Cotton growers lose money at current market priceCotton growers lose money at current market price
“If you take the cost of production — seed, fertilizer, chemicals, fuel — and then you add higher labor and added land rent on top of that (for some), at 60 to 65 cents, cotton farmers are losing money big time."
September 18, 2014
Improved crop conditions across the nation have played a major role in driving cotton prices down dramatically over the past four months, says a University of Georgia economist. Since early May, when 2014 cotton was selling for more than 80 cents per pound, the price of cotton has dropped 18 cents, or about 20 percent.
The market is now well below the 80-cent barometer that UGA Extension agricultural economist Don Shurley believes all farmers strive for to cover their production costs.
“Let’s remember that we’ve had two or three years of consecutive drought situations in Texas, plus the fact that we’ve had two good years where China was buying a lot of cotton and building stocks. That combination led to some real good prices — 80, 85 cents or better,” Shurley said. “This drought situation in Texas is much relieved. The crop conditions are much better than they have been in previous years.”
Some 17.5 million bales of cotton are expected this year, up 46 percent from last year’s 12.9 million bales, Shurley said.
An improved crop means supply is outweighing demand, though China is still forecasted to import eight million bales. In years past, Texas farmers abandoned 40 percent of their acreage after receiving little, if any, rainfall. That’s not the case this year, Shurley said.
At the current price of 67cents per pound, cotton farmers are not making a profit. They’re not even breaking even.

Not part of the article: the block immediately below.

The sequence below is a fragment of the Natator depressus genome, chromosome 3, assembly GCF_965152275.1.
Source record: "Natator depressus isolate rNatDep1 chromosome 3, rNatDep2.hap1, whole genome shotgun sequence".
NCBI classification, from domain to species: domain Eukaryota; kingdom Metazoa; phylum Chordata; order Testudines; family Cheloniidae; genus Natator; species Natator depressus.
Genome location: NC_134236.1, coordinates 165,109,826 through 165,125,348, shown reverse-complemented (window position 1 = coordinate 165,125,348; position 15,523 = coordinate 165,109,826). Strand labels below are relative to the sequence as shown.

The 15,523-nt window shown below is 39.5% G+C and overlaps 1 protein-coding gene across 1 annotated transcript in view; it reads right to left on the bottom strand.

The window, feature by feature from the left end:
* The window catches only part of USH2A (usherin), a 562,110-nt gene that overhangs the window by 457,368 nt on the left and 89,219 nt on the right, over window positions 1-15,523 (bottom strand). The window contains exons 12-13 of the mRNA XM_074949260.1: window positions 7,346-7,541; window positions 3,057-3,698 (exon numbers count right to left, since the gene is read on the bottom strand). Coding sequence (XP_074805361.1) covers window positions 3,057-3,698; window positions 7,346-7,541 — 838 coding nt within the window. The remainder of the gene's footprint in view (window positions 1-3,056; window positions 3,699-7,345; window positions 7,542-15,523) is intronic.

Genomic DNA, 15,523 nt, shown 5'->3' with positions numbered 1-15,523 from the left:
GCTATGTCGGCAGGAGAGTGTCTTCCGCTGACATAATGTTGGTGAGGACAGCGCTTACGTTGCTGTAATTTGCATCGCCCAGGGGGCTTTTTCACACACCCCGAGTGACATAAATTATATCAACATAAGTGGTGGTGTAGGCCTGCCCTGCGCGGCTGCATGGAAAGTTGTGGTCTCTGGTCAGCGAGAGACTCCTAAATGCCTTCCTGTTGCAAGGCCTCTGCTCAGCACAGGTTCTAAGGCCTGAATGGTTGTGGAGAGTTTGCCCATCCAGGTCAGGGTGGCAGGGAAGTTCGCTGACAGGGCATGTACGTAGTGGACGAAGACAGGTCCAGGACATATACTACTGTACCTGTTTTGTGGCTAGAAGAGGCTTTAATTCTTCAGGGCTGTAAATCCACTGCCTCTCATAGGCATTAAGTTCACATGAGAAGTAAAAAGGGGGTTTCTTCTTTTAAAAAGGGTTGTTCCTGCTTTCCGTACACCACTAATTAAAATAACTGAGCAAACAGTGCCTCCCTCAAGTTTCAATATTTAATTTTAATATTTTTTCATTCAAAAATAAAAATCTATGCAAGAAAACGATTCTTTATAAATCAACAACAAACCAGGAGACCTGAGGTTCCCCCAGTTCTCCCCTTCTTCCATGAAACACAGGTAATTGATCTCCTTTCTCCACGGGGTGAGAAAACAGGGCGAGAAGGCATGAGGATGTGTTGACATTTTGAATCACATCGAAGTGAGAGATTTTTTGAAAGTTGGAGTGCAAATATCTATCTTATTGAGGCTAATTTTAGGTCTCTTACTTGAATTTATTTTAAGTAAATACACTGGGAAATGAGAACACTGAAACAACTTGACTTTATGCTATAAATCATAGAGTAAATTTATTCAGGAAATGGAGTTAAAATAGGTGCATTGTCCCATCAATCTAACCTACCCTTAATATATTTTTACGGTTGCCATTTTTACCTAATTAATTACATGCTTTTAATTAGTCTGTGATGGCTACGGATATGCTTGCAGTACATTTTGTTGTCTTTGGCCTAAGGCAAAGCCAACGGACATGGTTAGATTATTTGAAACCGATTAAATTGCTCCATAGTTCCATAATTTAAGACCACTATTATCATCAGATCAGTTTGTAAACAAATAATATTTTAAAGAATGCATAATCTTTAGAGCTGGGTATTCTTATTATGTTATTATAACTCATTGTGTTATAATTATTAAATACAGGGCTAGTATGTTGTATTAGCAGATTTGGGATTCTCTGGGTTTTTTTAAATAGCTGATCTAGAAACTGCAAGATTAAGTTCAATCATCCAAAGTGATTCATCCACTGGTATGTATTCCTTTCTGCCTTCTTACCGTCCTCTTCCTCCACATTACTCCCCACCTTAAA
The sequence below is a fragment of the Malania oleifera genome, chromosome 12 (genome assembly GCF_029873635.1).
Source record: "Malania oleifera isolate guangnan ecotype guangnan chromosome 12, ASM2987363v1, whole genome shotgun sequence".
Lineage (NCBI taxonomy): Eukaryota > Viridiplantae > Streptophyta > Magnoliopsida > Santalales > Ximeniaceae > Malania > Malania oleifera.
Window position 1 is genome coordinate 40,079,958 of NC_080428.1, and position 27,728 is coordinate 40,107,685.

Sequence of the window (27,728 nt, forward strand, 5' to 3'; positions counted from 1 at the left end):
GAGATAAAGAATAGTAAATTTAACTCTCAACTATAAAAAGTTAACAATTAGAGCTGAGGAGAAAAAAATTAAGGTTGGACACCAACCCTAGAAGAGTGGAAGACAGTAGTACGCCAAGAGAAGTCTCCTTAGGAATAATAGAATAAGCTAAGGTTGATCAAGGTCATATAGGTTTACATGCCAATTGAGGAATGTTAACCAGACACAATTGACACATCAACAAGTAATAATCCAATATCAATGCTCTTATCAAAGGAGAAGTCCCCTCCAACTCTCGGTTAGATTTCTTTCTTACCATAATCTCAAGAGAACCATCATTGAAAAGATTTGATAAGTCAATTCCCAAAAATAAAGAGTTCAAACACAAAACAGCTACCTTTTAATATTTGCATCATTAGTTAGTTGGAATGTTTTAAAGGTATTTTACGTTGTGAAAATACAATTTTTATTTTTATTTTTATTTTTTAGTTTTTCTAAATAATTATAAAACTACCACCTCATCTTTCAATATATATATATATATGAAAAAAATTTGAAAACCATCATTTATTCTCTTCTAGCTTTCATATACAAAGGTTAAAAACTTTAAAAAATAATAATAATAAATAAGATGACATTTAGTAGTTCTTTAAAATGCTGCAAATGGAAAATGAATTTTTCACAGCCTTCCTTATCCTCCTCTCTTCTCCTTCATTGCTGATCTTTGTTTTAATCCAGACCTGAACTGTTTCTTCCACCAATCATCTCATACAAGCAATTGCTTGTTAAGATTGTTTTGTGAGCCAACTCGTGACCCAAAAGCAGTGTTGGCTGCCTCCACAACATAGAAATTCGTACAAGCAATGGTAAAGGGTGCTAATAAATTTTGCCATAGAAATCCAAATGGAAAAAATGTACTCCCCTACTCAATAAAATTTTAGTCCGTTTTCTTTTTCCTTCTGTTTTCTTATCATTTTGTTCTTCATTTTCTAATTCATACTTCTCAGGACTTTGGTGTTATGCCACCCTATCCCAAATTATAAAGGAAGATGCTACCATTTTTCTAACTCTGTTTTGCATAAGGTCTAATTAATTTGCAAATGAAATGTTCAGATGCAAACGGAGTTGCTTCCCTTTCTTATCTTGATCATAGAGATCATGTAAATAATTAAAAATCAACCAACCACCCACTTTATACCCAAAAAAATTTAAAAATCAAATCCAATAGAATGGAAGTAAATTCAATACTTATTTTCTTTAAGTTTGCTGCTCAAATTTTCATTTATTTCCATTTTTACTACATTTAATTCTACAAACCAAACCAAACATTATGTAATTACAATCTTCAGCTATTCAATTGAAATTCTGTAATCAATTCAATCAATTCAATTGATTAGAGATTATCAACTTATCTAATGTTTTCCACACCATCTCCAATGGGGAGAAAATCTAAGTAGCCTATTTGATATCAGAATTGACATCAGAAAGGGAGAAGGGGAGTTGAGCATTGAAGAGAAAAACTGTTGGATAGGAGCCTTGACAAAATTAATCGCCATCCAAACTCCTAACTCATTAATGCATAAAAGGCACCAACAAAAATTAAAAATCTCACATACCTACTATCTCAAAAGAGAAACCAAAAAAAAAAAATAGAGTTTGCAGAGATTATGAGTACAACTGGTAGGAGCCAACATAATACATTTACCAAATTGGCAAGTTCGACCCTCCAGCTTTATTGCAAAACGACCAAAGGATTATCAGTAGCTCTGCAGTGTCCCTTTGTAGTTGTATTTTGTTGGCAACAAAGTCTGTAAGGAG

“If you take the cost of production — seed, fertilizer, chemicals, fuel — and then you add higher labor and added land rent on top of that (for some), at 60 to 65 cents, cotton farmers are losing money big time,” Shurley said. “A lot of folks are starting to wonder what we’re going to be like in 2015.”
Prices for the 2015 crop are currently in the 68 to 70 cents per pound range. Enduring back-to-back years of below-average prices could be devastating for Georgia cotton farmers, and there may not be any alternatives for farmers to grow.
All row-crop commodities are experiencing a dip in prices, especially corn, which has fallen below $4 per bushel. Soybeans have been hurt the least by the market but are not a good fit for regular rotations used by many Georgia farmers.
Shurley said 10.7 million bales of cotton are expected to be exported from the United States this year, a little more than the 10.5 million recorded last year.
You May Also Like
Bayer’s new herbicide controls grass in cornfieldsMar 28, 2023
Republicans spar with Vilsack over SNAPMar 28, 2023
Careful management helps offset high fertilizer costsMar 21, 2023
Momentum grows for year-round E15Mar 29, 2023
Wheat starts strong, cools quicklyJan 18, 2023
Another upset ahead in the grain markets?Mar 29, 2023
What, me worry? Rogue economics with Matt RobertsMar 28, 2023